If you feel you need high confidence that your savings will last throughout retirement—and in particular if you find volatility unnerving—history suggests that a high allocation to stocks may be less attractive to you than it might be to others. For a 99% chance of success over a 25-year period, you would need to reduce your withdrawals to 4.2% for a conservative portfolio, 3.6% for a balanced portfolio, and 3.1% for growth portfolio.3

Consider annuities

Choosing the right withdrawal rate can improve your odds of success, but it won't guarantee that you won't run out of money. Some products do offer that guarantee.5 While investing always involves risk, some insurance products guarantee a stream of income until death, thus all but eliminating the risk of outliving that portion of your savings. Of course, there are trade-offs: Annuities restrict or even eliminate your access to your assets, and they also are subject to the claims-paying ability of their issuers. Still, this is one way to deal with the lifetime income challenge, particularly when it comes to essential expenses.

Bottom line

For many people, planning for withdrawals in retirement can be challenging. And no wonder, given the range of uncertainties, from how long you will live, to market performance, inflation, taxes, and more. Our 4%–5% sustainable withdrawal rate takes those uncertainties into account and gives you a starting point for laying out your retirement income plan.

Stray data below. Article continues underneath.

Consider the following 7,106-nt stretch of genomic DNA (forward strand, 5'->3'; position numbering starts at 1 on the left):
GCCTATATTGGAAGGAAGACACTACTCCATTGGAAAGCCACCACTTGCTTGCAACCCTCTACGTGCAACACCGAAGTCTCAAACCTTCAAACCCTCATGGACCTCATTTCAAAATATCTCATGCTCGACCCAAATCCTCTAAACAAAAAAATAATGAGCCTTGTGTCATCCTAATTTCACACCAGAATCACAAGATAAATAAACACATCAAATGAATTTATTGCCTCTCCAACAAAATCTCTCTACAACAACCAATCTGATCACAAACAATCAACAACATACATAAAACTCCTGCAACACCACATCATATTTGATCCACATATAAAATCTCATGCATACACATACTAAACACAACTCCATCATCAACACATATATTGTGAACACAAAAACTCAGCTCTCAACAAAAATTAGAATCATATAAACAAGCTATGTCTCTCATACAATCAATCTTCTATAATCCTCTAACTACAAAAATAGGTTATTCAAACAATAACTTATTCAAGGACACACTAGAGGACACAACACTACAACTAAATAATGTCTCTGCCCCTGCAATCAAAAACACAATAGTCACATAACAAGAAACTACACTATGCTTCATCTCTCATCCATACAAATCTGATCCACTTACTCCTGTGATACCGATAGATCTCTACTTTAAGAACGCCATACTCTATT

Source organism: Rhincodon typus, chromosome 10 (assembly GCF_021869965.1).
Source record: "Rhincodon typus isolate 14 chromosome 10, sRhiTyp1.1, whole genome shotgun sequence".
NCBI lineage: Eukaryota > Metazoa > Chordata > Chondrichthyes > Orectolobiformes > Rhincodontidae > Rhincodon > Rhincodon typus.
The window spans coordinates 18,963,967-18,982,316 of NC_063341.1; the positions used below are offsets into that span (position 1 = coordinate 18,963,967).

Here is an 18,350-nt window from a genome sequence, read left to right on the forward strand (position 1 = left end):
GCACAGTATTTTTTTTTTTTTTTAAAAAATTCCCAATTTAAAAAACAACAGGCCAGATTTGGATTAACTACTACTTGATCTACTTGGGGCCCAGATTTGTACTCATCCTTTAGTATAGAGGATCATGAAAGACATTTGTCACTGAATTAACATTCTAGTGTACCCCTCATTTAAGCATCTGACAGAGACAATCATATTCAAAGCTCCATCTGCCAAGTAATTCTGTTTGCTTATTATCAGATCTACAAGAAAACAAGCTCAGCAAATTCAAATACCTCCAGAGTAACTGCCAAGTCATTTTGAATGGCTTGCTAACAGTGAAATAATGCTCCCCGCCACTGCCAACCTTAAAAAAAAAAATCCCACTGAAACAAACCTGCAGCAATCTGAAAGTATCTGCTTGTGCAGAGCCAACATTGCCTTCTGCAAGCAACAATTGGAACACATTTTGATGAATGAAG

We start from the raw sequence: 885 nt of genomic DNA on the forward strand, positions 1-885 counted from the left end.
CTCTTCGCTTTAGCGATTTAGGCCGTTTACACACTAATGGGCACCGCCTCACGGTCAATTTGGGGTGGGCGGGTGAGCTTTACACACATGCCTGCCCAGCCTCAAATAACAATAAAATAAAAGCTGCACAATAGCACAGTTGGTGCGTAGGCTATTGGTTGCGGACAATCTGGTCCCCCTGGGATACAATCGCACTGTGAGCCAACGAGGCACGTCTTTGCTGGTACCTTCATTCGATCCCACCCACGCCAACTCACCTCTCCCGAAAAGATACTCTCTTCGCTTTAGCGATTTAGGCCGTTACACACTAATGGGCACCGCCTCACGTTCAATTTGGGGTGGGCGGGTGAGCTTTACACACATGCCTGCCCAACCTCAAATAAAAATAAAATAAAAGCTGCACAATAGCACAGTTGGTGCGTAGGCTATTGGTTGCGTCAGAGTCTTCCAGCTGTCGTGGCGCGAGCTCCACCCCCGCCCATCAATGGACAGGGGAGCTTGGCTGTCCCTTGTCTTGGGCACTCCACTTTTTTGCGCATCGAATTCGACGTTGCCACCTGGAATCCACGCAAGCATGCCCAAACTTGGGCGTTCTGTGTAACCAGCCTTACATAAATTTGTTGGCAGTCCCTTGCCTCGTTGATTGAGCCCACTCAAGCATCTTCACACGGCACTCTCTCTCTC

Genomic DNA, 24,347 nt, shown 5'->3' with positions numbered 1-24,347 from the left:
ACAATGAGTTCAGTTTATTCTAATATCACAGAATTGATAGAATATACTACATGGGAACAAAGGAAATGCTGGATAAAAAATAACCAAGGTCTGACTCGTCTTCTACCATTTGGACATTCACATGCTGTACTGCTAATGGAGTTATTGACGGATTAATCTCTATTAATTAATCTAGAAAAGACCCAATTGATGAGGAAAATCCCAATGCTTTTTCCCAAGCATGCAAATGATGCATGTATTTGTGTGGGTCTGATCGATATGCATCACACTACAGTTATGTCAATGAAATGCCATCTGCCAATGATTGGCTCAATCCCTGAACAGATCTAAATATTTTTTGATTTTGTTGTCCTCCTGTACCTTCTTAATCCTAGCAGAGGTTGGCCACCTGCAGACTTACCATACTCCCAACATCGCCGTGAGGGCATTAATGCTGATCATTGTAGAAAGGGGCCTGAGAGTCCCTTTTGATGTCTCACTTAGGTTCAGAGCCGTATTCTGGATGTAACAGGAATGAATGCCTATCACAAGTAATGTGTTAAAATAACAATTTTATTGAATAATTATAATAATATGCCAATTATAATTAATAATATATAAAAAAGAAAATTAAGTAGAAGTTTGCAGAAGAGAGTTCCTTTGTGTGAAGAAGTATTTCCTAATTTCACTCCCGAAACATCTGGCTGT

Tips:

  • Estimate how long you think you will live based on your health and family history. You may want to be conservative, since many people underestimate their lifespan.
  • Evaluate how much investment risk you can live with.
  • Choose an appropriate mix of investments.
  • Make sure your money is likely to last, by choosing a withdrawal rate you believe has a good chance of success.

How much can you potentially withdraw? Use our interactive tool to familiarize yourself with the potential trade-offs involved in retirement income planning. But don’t stop there. As you approach retirement, consider generating a more complete plan with the help of Fidelity’s Planning & Guidance Center, or working with a financial consultant.

You may find that a little planning can help to give you more confidence so that even if you can’t know the future, you will be more prepared for what comes your way.

Learn more

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1. For the illustration, “Market performance during retirement will affect your sustainable withdrawal rate,” Fidelity analyzed 716 completed 28-year planning horizons, the first of which began on January 1, 1926, and the last of which began on August 1, 1985, and ended on July 31, 2013. The bars show the maximum observed withdrawal rate for one period each year for a balanced portfolio of 50% stocks, 40% bonds, and 10% cash. Withdrawal rates and portfolio returns are pretax and use the historical inflation data for each horizon. Planning horizons are not independent, as they contain overlapping months. See footnote 4 for more information on asset classes and historical returns.
2. For the illustration, “The longer your retirement, the lower your sustainable withdrawal rate. ,” 752, 692, and 632 overlapping planning horizons were analyzed for, respectively, 25-year, 30-year, and 35-year scenarios. Monthly returns data were used, starting from January 1926 and ending at July 2013. The bars show the maximum observed withdrawal rate for the three planning horizons such that the hypothetical portfolio did not run out of money in 90% of the scenarios. A balanced portfolio of 50% stocks, 40% bonds, and 10% cash was assumed for the analysis. See footnote 4 for more information on asset classes and historical returns.